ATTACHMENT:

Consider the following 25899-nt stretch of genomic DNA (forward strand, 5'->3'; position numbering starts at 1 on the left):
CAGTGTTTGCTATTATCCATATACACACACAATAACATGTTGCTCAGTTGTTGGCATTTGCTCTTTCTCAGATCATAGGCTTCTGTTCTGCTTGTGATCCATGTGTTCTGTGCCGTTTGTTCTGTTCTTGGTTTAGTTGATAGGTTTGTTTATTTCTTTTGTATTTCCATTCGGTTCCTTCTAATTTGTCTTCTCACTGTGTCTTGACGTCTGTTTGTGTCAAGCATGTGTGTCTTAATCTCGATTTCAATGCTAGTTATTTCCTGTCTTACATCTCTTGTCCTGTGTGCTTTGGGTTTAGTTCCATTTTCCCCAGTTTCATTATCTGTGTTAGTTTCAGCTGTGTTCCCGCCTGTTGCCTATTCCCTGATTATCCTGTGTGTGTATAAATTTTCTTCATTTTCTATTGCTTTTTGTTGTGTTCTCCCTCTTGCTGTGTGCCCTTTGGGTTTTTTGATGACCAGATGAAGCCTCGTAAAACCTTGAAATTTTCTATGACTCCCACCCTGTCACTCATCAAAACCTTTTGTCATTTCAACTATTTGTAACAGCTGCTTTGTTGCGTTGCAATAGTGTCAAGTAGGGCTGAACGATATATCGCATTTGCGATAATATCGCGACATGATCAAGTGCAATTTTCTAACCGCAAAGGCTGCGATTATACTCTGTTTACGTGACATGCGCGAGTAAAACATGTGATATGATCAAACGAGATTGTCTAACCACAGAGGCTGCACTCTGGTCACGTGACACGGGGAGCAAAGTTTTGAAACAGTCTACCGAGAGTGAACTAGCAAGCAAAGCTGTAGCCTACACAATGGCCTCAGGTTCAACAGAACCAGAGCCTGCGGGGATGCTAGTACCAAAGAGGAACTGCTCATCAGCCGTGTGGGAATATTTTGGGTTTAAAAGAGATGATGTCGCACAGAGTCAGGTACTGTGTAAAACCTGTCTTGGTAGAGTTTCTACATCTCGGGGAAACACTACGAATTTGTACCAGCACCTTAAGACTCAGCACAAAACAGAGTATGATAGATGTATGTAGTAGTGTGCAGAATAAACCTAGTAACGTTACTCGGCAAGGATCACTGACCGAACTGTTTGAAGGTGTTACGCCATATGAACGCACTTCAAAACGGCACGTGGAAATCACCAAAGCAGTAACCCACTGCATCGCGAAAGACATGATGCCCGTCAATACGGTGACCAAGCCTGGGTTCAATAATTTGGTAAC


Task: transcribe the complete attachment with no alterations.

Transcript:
Consider the following 25899-nt stretch of genomic DNA (forward strand, 5'->3'; position numbering starts at 1 on the left):
CAGTGTTTGCTATTATCCATATACACACACAATAACATGTTGCTCAGTTGTTGGCATTTGCTCTTTCTCAGATCATAGGCTTCTGTTCTGCTTGTGATCCATGTGTTCTGTGCCGTTTGTTCTGTTCTTGGTTTAGTTGATAGGTTTGTTTATTTCTTTTGTATTTCCATTCGGTTCCTTCTAATTTGTCTTCTCACTGTGTCTTGACGTCTGTTTGTGTCAAGCATGTGTGTCTTAATCTCGATTTCAATGCTAGTTATTTCCTGTCTTACATCTCTTGTCCTGTGTGCTTTGGGTTTAGTTCCATTTTCCCCAGTTTCATTATCTGTGTTAGTTTCAGCTGTGTTCCCGCCTGTTGCCTATTCCCTGATTATCCTGTGTGTGTATAAATTTTCTTCATTTTCTATTGCTTTTTGTTGTGTTCTCCCTCTTGCTGTGTGCCCTTTGGGTTTTTTGATGACCAGATGAAGCCTCGTAAAACCTTGAAATTTTCTATGACTCCCACCCTGTCACTCATCAAAACCTTTTGTCATTTCAACTATTTGTAACAGCTGCTTTGTTGCGTTGCAATAGTGTCAAGTAGGGCTGAACGATATATCGCATTTGCGATAATATCGCGACATGATCAAGTGCAATTTTCTAACCGCAAAGGCTGCGATTATACTCTGTTTACGTGACATGCGCGAGTAAAACATGTGATATGATCAAACGAGATTGTCTAACCACAGAGGCTGCACTCTGGTCACGTGACACGGGGAGCAAAGTTTTGAAACAGTCTACCGAGAGTGAACTAGCAAGCAAAGCTGTAGCCTACACAATGGCCTCAGGTTCAACAGAACCAGAGCCTGCGGGGATGCTAGTACCAAAGAGGAACTGCTCATCAGCCGTGTGGGAATATTTTGGGTTTAAAAGAGATGATGTCGCACAGAGTCAGGTACTGTGTAAAACCTGTCTTGGTAGAGTTTCTACATCTCGGGGAAACACTACGAATTTGTACCAGCACCTTAAGACTCAGCACAAAACAGAGTATGATAGATGTATGTAGTAGTGTGCAGAATAAACCTAGTAACGTTACTCGGCAAGGATCACTGACCGAACTGTTTGAAGGTGTTACGCCATATGAACGCACTTCAAAACGGCACGTGGAAATCACCAAAGCAGTAACCCACTGCATCGCGAAAGACATGATGCCCGTCAATACGGTGACCAAGCCTGGGTTCAATAATTTGGTAAC